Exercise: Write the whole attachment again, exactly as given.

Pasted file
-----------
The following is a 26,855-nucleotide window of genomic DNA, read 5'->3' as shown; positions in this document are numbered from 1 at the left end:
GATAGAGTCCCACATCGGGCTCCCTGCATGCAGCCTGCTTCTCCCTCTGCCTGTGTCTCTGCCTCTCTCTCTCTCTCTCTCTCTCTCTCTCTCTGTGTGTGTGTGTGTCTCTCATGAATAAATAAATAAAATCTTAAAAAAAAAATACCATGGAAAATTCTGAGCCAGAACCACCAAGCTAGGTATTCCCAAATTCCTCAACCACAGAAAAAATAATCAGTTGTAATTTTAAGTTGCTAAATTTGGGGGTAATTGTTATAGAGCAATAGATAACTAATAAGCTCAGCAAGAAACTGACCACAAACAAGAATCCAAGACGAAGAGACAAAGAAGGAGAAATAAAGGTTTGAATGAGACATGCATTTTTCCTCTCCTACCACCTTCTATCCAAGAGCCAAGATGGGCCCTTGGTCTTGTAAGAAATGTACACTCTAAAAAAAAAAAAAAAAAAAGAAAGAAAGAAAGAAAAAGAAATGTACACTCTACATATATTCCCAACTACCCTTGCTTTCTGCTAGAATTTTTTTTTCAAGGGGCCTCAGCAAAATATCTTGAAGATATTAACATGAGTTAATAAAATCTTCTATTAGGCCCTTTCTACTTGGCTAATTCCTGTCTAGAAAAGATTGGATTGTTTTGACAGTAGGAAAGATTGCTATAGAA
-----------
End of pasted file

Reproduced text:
The following is a 26,855-nucleotide window of genomic DNA, read 5'->3' as shown; positions in this document are numbered from 1 at the left end:
GATAGAGTCCCACATCGGGCTCCCTGCATGCAGCCTGCTTCTCCCTCTGCCTGTGTCTCTGCCTCTCTCTCTCTCTCTCTCTCTCTCTCTCTCTGTGTGTGTGTGTGTCTCTCATGAATAAATAAATAAAATCTTAAAAAAAAAATACCATGGAAAATTCTGAGCCAGAACCACCAAGCTAGGTATTCCCAAATTCCTCAACCACAGAAAAAATAATCAGTTGTAATTTTAAGTTGCTAAATTTGGGGGTAATTGTTATAGAGCAATAGATAACTAATAAGCTCAGCAAGAAACTGACCACAAACAAGAATCCAAGACGAAGAGACAAAGAAGGAGAAATAAAGGTTTGAATGAGACATGCATTTTTCCTCTCCTACCACCTTCTATCCAAGAGCCAAGATGGGCCCTTGGTCTTGTAAGAAATGTACACTCTAAAAAAAAAAAAAAAAAAAGAAAGAAAGAAAGAAAAAGAAATGTACACTCTACATATATTCCCAACTACCCTTGCTTTCTGCTAGAATTTTTTTTTCAAGGGGCCTCAGCAAAATATCTTGAAGATATTAACATGAGTTAATAAAATCTTCTATTAGGCCCTTTCTACTTGGCTAATTCCTGTCTAGAAAAGATTGGATTGTTTTGACAGTAGGAAAGATTGCTATAGAA